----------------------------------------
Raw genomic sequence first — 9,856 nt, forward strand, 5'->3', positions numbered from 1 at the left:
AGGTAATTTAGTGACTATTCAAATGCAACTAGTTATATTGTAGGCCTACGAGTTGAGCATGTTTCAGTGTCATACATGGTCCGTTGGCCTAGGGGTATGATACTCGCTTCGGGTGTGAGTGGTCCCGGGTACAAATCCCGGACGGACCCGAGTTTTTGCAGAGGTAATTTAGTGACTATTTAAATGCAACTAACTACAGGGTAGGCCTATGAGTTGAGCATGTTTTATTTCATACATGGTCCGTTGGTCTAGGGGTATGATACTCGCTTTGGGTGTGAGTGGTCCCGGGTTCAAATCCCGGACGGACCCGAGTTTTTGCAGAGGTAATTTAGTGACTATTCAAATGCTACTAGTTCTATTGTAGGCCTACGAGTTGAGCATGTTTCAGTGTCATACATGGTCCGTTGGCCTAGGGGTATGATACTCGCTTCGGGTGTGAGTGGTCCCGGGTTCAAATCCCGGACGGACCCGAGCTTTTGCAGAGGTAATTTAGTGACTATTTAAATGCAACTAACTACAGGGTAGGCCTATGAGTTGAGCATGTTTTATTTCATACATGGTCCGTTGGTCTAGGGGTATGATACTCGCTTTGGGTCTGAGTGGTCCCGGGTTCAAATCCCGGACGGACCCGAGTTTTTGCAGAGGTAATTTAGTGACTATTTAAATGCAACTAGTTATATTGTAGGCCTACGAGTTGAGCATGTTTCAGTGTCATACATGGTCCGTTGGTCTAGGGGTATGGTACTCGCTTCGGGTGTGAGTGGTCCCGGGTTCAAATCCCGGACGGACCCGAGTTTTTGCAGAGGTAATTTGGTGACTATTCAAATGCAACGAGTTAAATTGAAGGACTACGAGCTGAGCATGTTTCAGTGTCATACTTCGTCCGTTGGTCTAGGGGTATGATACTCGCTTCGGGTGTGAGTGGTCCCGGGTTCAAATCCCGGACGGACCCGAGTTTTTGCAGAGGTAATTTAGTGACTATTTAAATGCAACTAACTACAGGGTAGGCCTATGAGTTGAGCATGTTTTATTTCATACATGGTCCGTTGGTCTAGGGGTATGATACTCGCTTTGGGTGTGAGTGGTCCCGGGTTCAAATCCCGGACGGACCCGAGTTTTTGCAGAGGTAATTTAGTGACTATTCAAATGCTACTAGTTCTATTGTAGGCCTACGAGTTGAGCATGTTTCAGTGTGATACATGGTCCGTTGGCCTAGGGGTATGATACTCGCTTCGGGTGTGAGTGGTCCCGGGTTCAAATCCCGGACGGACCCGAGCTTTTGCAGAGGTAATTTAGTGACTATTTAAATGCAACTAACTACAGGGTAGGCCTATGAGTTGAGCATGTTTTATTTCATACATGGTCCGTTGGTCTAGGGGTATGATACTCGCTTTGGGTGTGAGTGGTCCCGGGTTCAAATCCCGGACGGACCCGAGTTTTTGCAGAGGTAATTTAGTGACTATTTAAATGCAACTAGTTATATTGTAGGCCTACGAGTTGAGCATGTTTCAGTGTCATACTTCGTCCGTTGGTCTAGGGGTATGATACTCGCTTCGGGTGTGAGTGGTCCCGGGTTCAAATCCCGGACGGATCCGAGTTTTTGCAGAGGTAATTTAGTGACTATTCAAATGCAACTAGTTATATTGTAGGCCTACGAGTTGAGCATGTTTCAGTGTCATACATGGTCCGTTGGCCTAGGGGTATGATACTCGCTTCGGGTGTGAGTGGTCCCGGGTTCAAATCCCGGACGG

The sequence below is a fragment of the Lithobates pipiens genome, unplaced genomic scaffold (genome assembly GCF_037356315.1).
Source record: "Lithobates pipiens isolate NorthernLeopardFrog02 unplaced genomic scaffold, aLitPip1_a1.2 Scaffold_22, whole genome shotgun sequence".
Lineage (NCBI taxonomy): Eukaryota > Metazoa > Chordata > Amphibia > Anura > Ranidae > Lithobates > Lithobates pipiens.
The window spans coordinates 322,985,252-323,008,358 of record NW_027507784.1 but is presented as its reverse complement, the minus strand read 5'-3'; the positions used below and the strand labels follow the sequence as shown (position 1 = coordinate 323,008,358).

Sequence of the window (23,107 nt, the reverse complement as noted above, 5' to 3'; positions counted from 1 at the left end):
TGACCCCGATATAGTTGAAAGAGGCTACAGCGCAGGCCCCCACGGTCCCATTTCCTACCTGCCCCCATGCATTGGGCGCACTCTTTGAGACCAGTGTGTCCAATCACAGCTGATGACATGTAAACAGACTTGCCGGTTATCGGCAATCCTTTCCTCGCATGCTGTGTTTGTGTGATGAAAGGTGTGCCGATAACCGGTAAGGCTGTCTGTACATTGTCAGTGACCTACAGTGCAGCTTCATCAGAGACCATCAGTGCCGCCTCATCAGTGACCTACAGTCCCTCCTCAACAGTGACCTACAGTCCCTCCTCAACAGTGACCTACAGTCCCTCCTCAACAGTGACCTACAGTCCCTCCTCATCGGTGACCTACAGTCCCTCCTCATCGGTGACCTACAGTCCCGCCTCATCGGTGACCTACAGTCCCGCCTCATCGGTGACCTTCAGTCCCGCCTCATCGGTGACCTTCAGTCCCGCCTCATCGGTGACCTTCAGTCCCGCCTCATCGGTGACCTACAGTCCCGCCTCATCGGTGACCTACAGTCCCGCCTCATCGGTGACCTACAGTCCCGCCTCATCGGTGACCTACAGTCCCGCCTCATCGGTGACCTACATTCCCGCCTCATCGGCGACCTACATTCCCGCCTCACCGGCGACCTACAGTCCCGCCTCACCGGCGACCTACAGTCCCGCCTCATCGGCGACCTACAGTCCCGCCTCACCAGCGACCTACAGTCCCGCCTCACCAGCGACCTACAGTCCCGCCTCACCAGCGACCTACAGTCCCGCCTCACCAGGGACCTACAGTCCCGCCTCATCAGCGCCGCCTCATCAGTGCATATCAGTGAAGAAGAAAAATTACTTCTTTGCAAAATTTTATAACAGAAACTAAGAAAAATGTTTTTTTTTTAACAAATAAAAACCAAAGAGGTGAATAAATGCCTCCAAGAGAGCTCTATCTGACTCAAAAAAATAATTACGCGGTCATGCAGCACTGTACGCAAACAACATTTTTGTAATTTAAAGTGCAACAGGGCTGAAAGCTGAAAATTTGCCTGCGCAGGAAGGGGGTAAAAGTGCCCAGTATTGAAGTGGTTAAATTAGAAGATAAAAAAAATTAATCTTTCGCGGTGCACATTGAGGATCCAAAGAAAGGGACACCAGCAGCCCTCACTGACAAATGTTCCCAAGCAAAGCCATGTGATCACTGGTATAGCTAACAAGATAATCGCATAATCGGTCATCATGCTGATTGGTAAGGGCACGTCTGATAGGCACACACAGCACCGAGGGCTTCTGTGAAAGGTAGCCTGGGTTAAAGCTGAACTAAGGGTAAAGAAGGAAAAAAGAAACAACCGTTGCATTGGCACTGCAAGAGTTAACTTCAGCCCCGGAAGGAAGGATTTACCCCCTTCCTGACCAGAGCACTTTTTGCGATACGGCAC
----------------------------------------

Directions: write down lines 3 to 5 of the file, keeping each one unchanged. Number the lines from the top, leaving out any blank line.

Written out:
The sequence below is a fragment of the Lithobates pipiens genome, unplaced genomic scaffold (genome assembly GCF_037356315.1).
Source record: "Lithobates pipiens isolate NorthernLeopardFrog02 unplaced genomic scaffold, aLitPip1_a1.2 Scaffold_22, whole genome shotgun sequence".
Lineage (NCBI taxonomy): Eukaryota > Metazoa > Chordata > Amphibia > Anura > Ranidae > Lithobates > Lithobates pipiens.